WIPO Arbitration and Mediation Center
ADMINISTRATIVE PANEL DECISION
Eli Lilly and Company v. Texas International Property Associates
Case No. D2010-1985
1. The Parties
Complainant is Eli Lilly and Company of Indianapolis, Indiana, United States of America, represented by Baker & Daniels, United States of America.
Respondent is Texas International Property Associates of Dallas, Texas, United States of America.
2. The Domain Name and Registrar
The disputed domain name <zigris.com> is registered with Fabulous.com.
3. Procedural History
The Complaint was filed with the WIPO Arbitration and Mediation Center (the “Center”) on November 19, 2010. On November 19, 2010, the Center transmitted by email to Compana LLC/Budgetnames.com a request for registrar verification in connection with the disputed domain name. On November 20 and 23, 2010, Compana LLC/Budgetnames.com transmitted by email to the Center its verification response confirming that the Respondent is listed as the registrant and providing the contact details.
The Center verified that the Complaint satisfied the formal requirements of the Uniform Domain Name Dispute Resolution Policy (the “Policy” or “UDRP”), the Rules for Uniform Domain Name Dispute Resolution Policy (the “Rules”), and the WIPO Supplemental Rules for Uniform Domain Name Dispute Resolution Policy (the “Supplemental Rules”).
In accordance with the Rules, paragraphs 2(a) and 4(a), the Center formally notified Respondent of the Complaint, and the proceedings commenced on November 23, 2010. In accordance with the Rules, paragraph 5(a), the due date for Response was December 13, 2010. Respondent did not submit any response. Accordingly, the Center notified Respondent’s default on December 14, 2010.
The Center appointed Timothy D. Casey as the sole panelist in this matter on January 24, 2011. The Panel finds that it was properly constituted. The Panel has submitted the Statement of Acceptance and Declaration of Impartiality and Independence, as required by the Center to ensure compliance with the Rules, paragraph 7.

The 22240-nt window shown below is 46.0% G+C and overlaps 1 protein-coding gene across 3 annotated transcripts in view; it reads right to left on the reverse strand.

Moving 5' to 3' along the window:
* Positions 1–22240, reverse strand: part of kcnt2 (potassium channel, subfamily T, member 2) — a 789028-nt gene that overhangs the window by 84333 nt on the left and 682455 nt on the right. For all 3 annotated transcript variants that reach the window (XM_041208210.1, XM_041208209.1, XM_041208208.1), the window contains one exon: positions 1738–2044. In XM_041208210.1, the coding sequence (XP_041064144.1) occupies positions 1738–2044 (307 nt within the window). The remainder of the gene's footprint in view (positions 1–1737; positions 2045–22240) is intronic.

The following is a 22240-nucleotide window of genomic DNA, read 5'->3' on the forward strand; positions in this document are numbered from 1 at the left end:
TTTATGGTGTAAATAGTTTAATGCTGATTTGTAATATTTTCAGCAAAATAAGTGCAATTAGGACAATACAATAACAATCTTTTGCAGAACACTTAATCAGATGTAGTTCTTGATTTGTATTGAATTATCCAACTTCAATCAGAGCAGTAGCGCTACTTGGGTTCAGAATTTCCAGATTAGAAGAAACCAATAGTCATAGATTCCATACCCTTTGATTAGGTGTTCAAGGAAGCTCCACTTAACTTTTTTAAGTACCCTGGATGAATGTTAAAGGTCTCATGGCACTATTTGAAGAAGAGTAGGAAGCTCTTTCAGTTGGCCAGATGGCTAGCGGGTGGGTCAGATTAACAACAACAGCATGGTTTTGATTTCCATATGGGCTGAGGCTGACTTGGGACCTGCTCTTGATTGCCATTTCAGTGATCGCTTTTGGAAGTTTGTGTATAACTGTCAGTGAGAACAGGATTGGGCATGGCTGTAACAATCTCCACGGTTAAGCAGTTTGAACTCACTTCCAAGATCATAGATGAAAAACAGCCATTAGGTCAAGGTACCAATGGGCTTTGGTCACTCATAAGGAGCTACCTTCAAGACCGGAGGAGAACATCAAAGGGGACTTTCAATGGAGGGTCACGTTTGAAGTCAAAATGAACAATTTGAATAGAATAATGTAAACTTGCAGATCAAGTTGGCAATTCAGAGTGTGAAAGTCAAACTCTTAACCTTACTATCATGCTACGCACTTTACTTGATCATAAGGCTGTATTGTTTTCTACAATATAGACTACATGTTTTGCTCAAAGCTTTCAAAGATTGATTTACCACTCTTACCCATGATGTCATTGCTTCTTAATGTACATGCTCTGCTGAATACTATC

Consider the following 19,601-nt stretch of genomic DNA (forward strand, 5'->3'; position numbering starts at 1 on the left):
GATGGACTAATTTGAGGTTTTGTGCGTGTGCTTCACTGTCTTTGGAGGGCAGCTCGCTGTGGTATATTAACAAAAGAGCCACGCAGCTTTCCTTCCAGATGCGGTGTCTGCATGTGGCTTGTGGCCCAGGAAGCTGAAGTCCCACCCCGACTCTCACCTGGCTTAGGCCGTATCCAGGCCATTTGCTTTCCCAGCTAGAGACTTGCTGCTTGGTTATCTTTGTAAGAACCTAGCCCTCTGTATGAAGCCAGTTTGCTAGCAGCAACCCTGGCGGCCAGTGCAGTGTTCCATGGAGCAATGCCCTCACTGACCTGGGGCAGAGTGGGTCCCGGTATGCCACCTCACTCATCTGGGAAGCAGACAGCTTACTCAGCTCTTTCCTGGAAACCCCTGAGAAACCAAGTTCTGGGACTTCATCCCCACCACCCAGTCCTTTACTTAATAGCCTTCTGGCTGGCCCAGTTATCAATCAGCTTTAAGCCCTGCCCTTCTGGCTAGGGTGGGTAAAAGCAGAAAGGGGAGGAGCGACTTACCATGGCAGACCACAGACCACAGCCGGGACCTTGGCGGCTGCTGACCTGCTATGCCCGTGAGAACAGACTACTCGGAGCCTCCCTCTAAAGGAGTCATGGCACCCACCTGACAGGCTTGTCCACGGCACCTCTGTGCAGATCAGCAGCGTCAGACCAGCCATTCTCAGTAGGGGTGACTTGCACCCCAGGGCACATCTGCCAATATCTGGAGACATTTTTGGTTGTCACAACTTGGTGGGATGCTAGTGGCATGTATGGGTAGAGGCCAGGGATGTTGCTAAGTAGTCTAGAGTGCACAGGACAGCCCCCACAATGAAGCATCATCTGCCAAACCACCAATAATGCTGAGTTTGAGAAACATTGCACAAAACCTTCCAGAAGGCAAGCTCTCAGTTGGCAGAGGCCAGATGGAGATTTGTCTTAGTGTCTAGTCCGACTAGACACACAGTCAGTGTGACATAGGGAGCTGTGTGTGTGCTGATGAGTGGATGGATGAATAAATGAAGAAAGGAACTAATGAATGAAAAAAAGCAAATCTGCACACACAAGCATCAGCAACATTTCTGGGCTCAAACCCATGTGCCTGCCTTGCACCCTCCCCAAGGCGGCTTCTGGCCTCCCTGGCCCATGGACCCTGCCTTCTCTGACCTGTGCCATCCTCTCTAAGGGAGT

On or about December 5, 2010, as a result of business issues with Compana LLC/Budgetnames.com, the Center became aware that the publicly available InterNic information, indicated that the domain name was now registered with Fabulous.com and was no longer registered with Compana LLC/Budgetnames.com. On December 6, 2010, Fabulous.com confirmed that it had become the Registrar of Record for the disputed domain name.1
4. Factual Background
Complainant has used the trademark XIGRIS since August 5, 1998 for a pharmaceutical preparation, namely, an antithrombotic agent, an anti-inflammatory agent, an anticoagulant agent, and a pro-fibrinolytic agent. The Xigris mark was registered with the United States Patent and Trademark Office on May 28, 2002, Reg. No. 2,574,061. In addition, Complainant owns 73 registrations for the Xigris mark covering more than 70 countries. The XIGRIS brand product was approved by the U.S. Food and Drug Administration (FDA) in November 2001. In the year 2005 alone, sales of the Xigris pharmaceutical preparation were USD 214.6 million dollars.
Complainant owns and has registered the domain name <xigris.com> through which users can obtain information as to the XIGRIS product sold by Complainant. The <xigris.com> domain name was created on May 9, 2001.
Based on the evidence submitted, Respondent does not seem to own any trademarks. The disputed domain name was registered on February 19, 2005. The disputed domain name resolves to a website including a number of web pages, with each of these web pages including a listing of links to third party commercial websites. Numerous domain name dispute complaints have been filed in the past against Respondent.
On or about January 27, 2011, the Center received a letter from an individual, Mr. Cox, notifying the Center of a pending United States District for the Northern District of Texas lawsuit styled Netsphere v. Ondova, Case Number 3:09-cv-0988 (the “Lawsuit”), that allegedly involved the “owner of the above-referenced domain name” along with a copy of a Receivership Order (the “Order”) and a Stay ordered by the arbitrator in an unrelated NAF administrative proceeding (the “Stay”). According to Mr. Cox, the Order of the court stays all other persons and entities aside from the Receiver “from taking any action to establish or enforce any claim, right, or interest for, against, on behalf of, it, or in the name of, the Receivership Party, any of their partnerships, assets, documents, or the Receiver or the Receiver’s duly authorized agents acting in their capacities as such, including, but not limited to, the following actions: 1. Commencing, prosecuting, continuing, entering, or enforcing any suit or proceeding, except that such actions may be filed to toll any applicable statute of limitations.”
On or about January 28, 2011, the Center received further correspondence from Mr. Cox providing a copy of an Order Granting the Receiver’s Motion to Clarify the Receiver Order in the above Lawsuit (the “Clarifying Order”).
On or about January 29, 2011, in response to the Center’s request that Mr. Cox identify himself and his relationship to the Parties, the Center received an email from Mr. Cox identifying himself as an attorney representing the “owners of the domains at issue” and including an attached copy of a Notice of Appearance in the Lawsuit by Mr. Cox, representing Quantec, LLC and Novo Point, LLC.